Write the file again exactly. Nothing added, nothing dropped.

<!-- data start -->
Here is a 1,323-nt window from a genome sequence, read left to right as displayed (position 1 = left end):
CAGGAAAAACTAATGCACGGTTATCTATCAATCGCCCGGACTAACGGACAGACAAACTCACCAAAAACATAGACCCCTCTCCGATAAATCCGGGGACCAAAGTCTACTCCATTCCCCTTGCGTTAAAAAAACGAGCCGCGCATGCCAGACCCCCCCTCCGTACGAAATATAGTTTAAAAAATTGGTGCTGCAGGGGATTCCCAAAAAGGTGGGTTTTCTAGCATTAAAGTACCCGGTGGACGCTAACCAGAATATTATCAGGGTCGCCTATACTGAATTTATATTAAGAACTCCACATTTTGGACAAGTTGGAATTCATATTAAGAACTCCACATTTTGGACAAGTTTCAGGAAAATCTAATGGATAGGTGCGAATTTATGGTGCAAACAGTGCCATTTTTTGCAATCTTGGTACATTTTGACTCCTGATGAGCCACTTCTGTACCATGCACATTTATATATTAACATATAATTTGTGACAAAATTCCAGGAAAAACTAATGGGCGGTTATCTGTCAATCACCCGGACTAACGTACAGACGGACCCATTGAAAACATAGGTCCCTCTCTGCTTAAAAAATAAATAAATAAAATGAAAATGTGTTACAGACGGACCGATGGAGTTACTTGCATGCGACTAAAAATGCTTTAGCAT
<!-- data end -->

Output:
Here is a 1,323-nt window from a genome sequence, read left to right as displayed (position 1 = left end):
CAGGAAAAACTAATGCACGGTTATCTATCAATCGCCCGGACTAACGGACAGACAAACTCACCAAAAACATAGACCCCTCTCCGATAAATCCGGGGACCAAAGTCTACTCCATTCCCCTTGCGTTAAAAAAACGAGCCGCGCATGCCAGACCCCCCCTCCGTACGAAATATAGTTTAAAAAATTGGTGCTGCAGGGGATTCCCAAAAAGGTGGGTTTTCTAGCATTAAAGTACCCGGTGGACGCTAACCAGAATATTATCAGGGTCGCCTATACTGAATTTATATTAAGAACTCCACATTTTGGACAAGTTGGAATTCATATTAAGAACTCCACATTTTGGACAAGTTTCAGGAAAATCTAATGGATAGGTGCGAATTTATGGTGCAAACAGTGCCATTTTTTGCAATCTTGGTACATTTTGACTCCTGATGAGCCACTTCTGTACCATGCACATTTATATATTAACATATAATTTGTGACAAAATTCCAGGAAAAACTAATGGGCGGTTATCTGTCAATCACCCGGACTAACGTACAGACGGACCCATTGAAAACATAGGTCCCTCTCTGCTTAAAAAATAAATAAATAAAATGAAAATGTGTTACAGACGGACCGATGGAGTTACTTGCATGCGACTAAAAATGCTTTAGCAT